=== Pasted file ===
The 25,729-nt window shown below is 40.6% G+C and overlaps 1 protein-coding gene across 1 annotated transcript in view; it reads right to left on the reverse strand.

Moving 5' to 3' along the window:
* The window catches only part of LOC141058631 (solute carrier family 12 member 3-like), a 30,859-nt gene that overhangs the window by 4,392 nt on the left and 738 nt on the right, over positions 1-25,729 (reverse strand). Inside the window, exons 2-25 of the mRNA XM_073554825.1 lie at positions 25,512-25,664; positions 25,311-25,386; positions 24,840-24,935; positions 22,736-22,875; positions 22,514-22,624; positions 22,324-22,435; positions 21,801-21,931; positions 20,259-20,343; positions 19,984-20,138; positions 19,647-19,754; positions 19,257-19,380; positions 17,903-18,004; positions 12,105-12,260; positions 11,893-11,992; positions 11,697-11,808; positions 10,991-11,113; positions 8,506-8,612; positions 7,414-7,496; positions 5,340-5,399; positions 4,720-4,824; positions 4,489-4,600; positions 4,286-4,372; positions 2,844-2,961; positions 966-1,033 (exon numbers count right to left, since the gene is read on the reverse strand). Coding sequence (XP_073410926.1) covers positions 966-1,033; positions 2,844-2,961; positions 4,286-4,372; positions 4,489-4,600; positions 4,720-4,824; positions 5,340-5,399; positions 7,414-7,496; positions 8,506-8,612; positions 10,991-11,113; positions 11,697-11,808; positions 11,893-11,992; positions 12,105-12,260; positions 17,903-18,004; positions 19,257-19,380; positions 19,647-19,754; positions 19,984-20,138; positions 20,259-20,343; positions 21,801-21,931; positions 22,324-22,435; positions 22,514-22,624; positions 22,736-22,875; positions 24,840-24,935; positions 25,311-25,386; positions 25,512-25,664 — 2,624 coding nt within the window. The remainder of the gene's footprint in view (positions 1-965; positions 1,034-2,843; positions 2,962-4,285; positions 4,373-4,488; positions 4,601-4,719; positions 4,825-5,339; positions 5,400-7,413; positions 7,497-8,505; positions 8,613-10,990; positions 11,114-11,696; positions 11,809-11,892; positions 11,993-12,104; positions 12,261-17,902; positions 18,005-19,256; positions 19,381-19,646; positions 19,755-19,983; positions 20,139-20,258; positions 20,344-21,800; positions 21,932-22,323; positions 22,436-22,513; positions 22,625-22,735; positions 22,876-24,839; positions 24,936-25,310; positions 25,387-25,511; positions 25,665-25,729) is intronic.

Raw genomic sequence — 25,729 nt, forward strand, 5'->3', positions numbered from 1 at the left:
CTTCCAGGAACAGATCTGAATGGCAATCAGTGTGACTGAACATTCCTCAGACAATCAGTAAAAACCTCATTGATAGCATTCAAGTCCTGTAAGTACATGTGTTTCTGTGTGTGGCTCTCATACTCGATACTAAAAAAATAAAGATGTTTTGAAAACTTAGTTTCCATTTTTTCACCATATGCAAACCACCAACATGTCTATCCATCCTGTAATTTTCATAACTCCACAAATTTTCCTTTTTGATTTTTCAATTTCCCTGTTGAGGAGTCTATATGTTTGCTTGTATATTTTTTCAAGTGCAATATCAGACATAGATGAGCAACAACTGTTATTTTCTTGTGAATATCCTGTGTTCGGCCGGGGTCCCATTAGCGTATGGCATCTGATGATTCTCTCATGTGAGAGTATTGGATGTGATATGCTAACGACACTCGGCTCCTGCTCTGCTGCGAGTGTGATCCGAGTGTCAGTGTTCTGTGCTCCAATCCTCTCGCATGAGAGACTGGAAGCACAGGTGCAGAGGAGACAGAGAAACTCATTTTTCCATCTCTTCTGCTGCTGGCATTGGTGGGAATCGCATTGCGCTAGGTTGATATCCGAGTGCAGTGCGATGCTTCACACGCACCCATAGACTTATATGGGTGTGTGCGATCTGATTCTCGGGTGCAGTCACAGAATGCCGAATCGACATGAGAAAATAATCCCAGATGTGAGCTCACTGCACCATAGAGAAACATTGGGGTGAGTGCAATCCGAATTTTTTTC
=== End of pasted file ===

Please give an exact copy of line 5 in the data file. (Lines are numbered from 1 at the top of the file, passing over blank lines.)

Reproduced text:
CTTCCAGGAACAGATCTGAATGGCAATCAGTGTGACTGAACATTCCTCAGACAATCAGTAAAAACCTCATTGATAGCATTCAAGTCCTGTAAGTACATGTGTTTCTGTGTGTGGCTCTCATACTCGATACTAAAAAAATAAAGATGTTTTGAAAACTTAGTTTCCATTTTTTCACCATATGCAAACCACCAACATGTCTATCCATCCTGTAATTTTCATAACTCCACAAATTTTCCTTTTTGATTTTTCAATTTCCCTGTTGAGGAGTCTATATGTTTGCTTGTATATTTTTTCAAGTGCAATATCAGACATAGATGAGCAACAACTGTTATTTTCTTGTGAATATCCTGTGTTCGGCCGGGGTCCCATTAGCGTATGGCATCTGATGATTCTCTCATGTGAGAGTATTGGATGTGATATGCTAACGACACTCGGCTCCTGCTCTGCTGCGAGTGTGATCCGAGTGTCAGTGTTCTGTGCTCCAATCCTCTCGCATGAGAGACTGGAAGCACAGGTGCAGAGGAGACAGAGAAACTCATTTTTCCATCTCTTCTGCTGCTGGCATTGGTGGGAATCGCATTGCGCTAGGTTGATATCCGAGTGCAGTGCGATGCTTCACACGCACCCATAGACTTATATGGGTGTGTGCGATCTGATTCTCGGGTGCAGTCACAGAATGCCGAATCGACATGAGAAAATAATCCCAGATGTGAGCTCACTGCACCATAGAGAAACATTGGGGTGAGTGCAATCCGAATTTTTTTC